“The acquisition of Minera aligns with Worley’s purpose of delivering a more sustainable world, and its aspiration to achieve 75% of its revenue from sustainability-related business within five years,” Nick Bell, Global Sector Lead, Resources, said.

Headquartered in Western Australia, Minera’s mining, geological and technical consultants work with mine owners to automate and decarbonise by determining the best-fit technology solutions and strategies for their assets. The pairing provides enhanced front-end solutions covering automation, fleet decarbonisation/electrification and operational benefits realisation, Worley noted.

Bell added: “The world needs more mining. But performance and production improvements are required as the energy transition and ESG pressure calls for sustainable materials delivered at pace. To meet these demands, the industry needs the right partner to identify and adopt new and emerging technologies, often within an operating environment. The acquisition of Minera means we can do just that for our customers all over the world.”

Martin Boulton, Director of Minera, added: “Automation will remain a puzzle unless miners develop horizons that plan the practical application across their assets. With the introduction of Minera, Worley can create autonomous business plans to help our customers define their target technology landscape, along with the delivery capabilities to achieve this operational state. We will also continue development of our autonomous skills training to grow industry capability and ensure solutions are implemented safely and on time.”

Miners need flexible solutions to meet decarbonisation goals, Worley’s Russell says

The unique challenges the mining industry will face over its 30-year journey to decarbonisation are still being unpacked as it decides how to use enabling technologies and solutions, according to Nicholas Russell, Senior Mechanical & Mining Engineer at Worley.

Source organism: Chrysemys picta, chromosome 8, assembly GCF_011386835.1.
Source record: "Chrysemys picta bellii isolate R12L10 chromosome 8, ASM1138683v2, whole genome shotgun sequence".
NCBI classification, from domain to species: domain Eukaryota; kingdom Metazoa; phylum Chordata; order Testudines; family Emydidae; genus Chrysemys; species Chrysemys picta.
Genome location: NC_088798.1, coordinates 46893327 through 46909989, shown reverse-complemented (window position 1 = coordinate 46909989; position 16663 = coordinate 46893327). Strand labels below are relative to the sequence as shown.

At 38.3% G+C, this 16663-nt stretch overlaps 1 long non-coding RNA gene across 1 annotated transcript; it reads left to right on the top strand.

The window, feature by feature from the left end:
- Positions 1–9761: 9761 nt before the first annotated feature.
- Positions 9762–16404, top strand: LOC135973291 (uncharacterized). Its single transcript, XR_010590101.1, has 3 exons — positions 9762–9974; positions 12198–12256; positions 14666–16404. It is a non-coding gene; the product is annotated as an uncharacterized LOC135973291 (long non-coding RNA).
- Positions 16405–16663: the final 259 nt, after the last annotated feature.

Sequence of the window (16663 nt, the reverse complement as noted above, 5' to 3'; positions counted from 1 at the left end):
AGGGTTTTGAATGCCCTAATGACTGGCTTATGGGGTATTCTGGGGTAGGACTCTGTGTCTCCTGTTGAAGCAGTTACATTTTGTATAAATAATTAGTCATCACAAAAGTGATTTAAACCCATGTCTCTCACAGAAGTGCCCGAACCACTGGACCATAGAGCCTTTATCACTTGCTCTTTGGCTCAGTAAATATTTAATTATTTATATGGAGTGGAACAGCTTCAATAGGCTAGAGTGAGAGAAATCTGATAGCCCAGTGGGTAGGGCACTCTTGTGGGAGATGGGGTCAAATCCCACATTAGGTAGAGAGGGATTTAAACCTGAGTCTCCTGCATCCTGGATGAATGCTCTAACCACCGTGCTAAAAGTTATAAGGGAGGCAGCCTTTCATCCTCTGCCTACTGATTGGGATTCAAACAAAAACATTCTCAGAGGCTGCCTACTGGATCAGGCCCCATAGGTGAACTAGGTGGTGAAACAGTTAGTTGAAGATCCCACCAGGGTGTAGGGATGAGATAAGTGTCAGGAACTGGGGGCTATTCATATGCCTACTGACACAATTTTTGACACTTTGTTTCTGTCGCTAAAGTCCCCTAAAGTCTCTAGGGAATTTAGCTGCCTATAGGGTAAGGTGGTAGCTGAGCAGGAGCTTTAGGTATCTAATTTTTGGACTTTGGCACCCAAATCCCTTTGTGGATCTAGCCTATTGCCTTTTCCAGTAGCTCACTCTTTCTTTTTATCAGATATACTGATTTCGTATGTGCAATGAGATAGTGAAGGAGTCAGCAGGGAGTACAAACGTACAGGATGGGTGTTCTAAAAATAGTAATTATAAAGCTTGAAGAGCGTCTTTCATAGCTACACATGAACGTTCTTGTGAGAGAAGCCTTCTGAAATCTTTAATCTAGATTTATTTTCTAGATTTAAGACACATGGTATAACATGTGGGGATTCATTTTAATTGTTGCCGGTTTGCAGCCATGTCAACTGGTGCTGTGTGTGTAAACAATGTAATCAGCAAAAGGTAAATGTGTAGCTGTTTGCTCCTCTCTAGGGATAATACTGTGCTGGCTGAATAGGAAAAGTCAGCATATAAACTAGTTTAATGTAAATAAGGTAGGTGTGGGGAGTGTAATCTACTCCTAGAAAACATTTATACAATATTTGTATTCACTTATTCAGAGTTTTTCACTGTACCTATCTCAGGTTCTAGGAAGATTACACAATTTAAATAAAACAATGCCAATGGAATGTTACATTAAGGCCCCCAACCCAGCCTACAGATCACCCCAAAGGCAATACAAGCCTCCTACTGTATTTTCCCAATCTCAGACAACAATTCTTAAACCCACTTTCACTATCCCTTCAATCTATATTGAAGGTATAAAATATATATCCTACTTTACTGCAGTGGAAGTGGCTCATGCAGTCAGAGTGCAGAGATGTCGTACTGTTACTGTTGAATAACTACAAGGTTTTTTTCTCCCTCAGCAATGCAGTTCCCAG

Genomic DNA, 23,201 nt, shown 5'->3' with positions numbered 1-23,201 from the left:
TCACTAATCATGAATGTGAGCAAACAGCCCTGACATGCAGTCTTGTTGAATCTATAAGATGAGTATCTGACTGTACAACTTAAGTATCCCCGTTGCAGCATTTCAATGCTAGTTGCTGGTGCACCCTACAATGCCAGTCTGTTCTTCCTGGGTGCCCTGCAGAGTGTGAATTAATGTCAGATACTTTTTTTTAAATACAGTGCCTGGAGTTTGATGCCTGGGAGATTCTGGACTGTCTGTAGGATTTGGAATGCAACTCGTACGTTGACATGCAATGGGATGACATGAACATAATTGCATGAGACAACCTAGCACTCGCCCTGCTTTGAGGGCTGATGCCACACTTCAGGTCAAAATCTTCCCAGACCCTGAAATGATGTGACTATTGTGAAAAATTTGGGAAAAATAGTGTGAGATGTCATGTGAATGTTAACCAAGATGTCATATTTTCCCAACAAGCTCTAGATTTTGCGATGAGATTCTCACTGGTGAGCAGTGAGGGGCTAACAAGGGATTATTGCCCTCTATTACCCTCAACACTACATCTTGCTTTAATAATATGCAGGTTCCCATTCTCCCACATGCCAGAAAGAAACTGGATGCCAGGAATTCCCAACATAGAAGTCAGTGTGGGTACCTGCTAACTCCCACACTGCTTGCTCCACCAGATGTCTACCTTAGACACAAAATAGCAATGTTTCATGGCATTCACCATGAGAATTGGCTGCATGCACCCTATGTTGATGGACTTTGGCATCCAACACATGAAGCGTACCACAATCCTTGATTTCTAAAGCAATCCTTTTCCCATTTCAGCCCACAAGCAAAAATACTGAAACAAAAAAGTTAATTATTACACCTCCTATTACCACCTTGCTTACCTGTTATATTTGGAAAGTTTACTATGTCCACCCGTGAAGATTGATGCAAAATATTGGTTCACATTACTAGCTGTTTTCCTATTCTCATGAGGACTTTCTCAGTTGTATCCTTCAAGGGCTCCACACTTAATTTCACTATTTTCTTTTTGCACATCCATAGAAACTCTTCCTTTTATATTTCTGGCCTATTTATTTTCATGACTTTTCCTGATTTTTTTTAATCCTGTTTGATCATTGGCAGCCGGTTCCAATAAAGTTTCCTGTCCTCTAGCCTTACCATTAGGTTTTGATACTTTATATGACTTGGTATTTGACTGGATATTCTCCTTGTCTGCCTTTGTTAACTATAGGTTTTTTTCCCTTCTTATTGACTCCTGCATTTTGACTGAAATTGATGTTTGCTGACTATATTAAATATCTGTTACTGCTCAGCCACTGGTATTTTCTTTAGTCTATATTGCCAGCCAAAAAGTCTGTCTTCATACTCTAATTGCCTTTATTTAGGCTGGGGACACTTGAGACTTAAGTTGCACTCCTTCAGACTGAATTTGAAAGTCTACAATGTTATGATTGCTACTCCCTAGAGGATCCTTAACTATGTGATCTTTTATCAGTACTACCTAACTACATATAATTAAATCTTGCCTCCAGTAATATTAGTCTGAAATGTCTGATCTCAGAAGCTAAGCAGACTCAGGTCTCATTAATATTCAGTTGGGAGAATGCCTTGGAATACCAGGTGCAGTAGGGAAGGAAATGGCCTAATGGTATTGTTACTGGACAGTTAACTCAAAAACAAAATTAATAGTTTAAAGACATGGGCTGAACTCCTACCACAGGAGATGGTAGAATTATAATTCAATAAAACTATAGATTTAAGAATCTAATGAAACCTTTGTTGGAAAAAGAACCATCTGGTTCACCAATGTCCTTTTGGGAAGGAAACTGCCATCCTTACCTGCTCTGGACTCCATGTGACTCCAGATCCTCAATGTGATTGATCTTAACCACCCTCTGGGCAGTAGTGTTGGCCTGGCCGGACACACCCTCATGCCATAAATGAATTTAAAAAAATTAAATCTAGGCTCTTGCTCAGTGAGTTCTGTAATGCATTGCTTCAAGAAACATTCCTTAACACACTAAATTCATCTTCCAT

“The journey to net-zero requires flexibility,” he said. “And we need to incorporate that flexibility from the very beginning.”

This, according to Russell, has seen an increased focus on collaborative solutions across the mining value chain, including the re-emergence of 70-year-old technology.

In-pit crushing and conveying (IPCC) works by crushing ore and waste material in an open-pit and using conveyors to transport the material to the process plant and waste dumps respectively.

While IPCC is not new, miners often associate it with rigid, inflexible mine plans that struggle to meet changing market demands, he said. “However, an IPCC system is no longer just a fixed asset. Flexibility and sustainability in operations is possible through design innovation, tailored equipment specification and automation.”

One of the new ways that IPCC can be implemented is by using a combination of relocatable and mobile conveyors in tandem with a mobile, truckless system. This sees a shovel dumps material into a moveable sizing rig that loads the automated conveyor fleet.

“Much like irrigation sprinkler machines, the system operates in parallel, or pivot, and a combination of different length hoses and pipes connect it back to a fixed point, which in this case is the process plant,” Russell said. “By increasing the reach of the system, multiple combinations of bench level, mine direction and pass widths can be considered and optimised.”